Like a lot of people in 2020, I freaked out about COVID, left New York, and decided to buy a house. I got a pretty good deal (I think?) on a two-bedroom home in a suburb of South Carolina close to my family. Home prices were still relatively low then, so I could afford the 10 percent down payment with my savings. I have a 30-year mortgage and my monthly payments (including taxes) amount to about $1,700, which is still less than I was paying for rent in Brooklyn. There are a lot of other costs, too — the house isn’t in the best shape, and there are fees for getting the lawn mowed and all sorts of other things I didn’t think about. Financially, I’m fortunate that I can afford all of these things. But I’m starting to realize that this purchase was a huge mistake.
First of all, I really miss New York. I love being near my family, but I’m single and queer and my romantic prospects are not great around here. I have some friends from growing up, but most of them are married and have kids, so we’re just at different points in our lives. Career-wise, I’m also realizing that there are limitations to being fully remote. I’m losing out on opportunities to move up in my field because I’m not as visible or making connections back in New York, where my office is now remote-optional.
Basically, I want to sell my house and move back to Brooklyn. But is that a terrible idea? I know you’re supposed to be in your home for at least five years before you sell, plus the real-estate market is not great these days (or so I hear). Is that really true? I think I could rent it out, but that seems like a huge headache and I’m not sure if it would be worth it financially. What kind of hit would I take for selling it now? Are there other options I’m not thinking about?
First of all, I’m glad you can admit this. I have a personal theory that a lot more people regret buying homes than will actually say so. It’s a huge privilege to own property, of course, and complaining about it can feel a little gross. But I give you credit for realizing that you made a big, expensive decision that hasn’t turned out like you hoped and are now taking steps to change your situation rather than resigning yourself to live in it. A home should be a source of comfort, not a costly burden that tethers you to a place you don’t want to be. If you really want to move back to New York, you should!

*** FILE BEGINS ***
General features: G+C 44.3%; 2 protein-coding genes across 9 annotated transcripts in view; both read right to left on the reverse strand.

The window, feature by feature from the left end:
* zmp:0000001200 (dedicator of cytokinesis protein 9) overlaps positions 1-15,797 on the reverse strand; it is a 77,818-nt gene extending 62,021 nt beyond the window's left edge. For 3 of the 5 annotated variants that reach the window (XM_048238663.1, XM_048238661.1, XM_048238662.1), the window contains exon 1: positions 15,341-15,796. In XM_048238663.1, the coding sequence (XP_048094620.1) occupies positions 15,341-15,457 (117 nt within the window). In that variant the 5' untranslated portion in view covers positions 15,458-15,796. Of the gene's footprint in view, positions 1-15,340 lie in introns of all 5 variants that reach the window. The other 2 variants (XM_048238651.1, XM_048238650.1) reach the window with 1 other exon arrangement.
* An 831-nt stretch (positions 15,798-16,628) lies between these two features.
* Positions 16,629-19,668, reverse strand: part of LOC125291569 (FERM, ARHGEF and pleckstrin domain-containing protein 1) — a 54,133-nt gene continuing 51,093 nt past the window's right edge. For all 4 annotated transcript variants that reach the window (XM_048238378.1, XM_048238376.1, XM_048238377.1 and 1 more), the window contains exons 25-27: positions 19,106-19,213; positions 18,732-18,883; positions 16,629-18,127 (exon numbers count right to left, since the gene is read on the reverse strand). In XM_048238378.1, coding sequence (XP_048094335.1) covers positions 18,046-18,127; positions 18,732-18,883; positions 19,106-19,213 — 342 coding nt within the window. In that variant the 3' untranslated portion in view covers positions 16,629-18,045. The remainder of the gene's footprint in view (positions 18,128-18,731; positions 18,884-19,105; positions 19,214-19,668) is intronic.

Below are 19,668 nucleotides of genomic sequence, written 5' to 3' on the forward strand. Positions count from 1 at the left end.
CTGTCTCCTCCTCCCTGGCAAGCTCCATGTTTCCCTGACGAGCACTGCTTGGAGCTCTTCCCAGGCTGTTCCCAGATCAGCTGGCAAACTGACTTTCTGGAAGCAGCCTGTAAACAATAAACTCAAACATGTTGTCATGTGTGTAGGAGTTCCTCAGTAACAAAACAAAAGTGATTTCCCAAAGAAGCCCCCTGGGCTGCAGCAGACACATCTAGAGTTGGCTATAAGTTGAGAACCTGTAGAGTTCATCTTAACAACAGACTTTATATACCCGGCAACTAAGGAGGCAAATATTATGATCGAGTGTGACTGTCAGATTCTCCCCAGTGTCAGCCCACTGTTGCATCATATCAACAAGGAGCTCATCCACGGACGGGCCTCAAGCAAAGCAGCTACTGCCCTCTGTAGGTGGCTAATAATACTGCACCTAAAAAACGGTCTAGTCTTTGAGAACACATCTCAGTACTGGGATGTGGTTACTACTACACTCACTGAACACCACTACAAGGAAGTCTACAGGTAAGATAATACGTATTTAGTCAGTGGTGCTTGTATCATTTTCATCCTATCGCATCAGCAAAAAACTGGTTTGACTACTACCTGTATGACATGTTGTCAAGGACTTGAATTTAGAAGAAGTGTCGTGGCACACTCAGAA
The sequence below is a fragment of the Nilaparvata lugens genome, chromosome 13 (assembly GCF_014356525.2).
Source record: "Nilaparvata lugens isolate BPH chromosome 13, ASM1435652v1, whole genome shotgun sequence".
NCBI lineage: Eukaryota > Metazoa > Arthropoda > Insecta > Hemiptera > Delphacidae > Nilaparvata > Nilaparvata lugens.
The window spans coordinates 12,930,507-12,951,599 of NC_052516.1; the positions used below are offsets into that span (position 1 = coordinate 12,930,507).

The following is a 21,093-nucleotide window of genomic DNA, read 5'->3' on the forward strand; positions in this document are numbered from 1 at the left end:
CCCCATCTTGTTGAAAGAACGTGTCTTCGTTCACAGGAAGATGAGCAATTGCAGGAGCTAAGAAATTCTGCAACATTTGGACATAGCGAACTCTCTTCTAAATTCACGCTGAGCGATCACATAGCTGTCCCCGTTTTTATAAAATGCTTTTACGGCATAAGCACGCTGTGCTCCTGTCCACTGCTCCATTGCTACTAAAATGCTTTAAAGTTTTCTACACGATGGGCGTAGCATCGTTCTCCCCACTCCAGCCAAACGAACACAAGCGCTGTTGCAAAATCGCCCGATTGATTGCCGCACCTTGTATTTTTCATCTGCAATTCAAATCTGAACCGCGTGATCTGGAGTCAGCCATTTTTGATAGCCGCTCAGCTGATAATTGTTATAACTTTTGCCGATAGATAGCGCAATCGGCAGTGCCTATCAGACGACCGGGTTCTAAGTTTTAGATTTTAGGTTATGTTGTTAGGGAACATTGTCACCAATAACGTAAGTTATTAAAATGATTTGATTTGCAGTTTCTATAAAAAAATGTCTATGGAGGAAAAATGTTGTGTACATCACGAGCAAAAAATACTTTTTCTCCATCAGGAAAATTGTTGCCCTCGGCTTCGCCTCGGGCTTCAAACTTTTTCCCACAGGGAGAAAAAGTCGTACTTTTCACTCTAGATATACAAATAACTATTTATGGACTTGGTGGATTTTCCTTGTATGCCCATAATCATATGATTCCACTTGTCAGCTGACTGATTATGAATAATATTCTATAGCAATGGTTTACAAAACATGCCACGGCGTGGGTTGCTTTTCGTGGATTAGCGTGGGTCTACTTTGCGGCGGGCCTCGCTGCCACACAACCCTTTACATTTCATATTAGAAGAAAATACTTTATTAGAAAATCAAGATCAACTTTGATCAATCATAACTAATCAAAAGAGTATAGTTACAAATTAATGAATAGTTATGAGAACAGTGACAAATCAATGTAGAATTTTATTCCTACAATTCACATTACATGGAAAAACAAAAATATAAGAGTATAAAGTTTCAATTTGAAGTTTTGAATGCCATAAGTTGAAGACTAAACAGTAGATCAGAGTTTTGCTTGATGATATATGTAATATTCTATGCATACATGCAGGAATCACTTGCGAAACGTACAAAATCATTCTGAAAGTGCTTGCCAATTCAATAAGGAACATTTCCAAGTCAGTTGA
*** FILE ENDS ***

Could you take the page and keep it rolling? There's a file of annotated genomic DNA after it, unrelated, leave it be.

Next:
That said, offloading a house just a few years after buying it, especially in this economy, may not work out in your favor. That’s why you need to step back and consider your options for selling versus renting before you make any moves.
The “five-year rule” you mentioned is common advice, and it isn’t wrong. The logic behind it is that it actually costs a lot of money to sell a home. Closing costs and commissions involved in both ends of the transaction (buying and selling) usually add up to about 7 to 15 percent of its overall price, so your home needs to appreciate an equivalent amount for you to break even on the deal. In other words, you want your home’s value to have grown enough to encompass these costs, and that typically takes at least five years.
However, like any rule of thumb, there are a lot of exceptions. “That advice assumes that the housing market is operating in a vacuum,” says Stephanie Genkin, a Brooklyn-based certified financial advisor and owner of My Financial Planner. “That’s usually not how the real world actually works.”
Furthermore, there’s nothing average about today’s real-estate prices. The mad dash for suburban houses at the beginning of the pandemic has slowed, especially as mortgage rates climb, but the market is still very uneven. Maybe you could still sell your home for more than you bought it; maybe not. But the point is, don’t let the five-year rule hold you back from doing the research on what your home’s value might be today and what you’d need it to be in order to come out on top in a potential sale.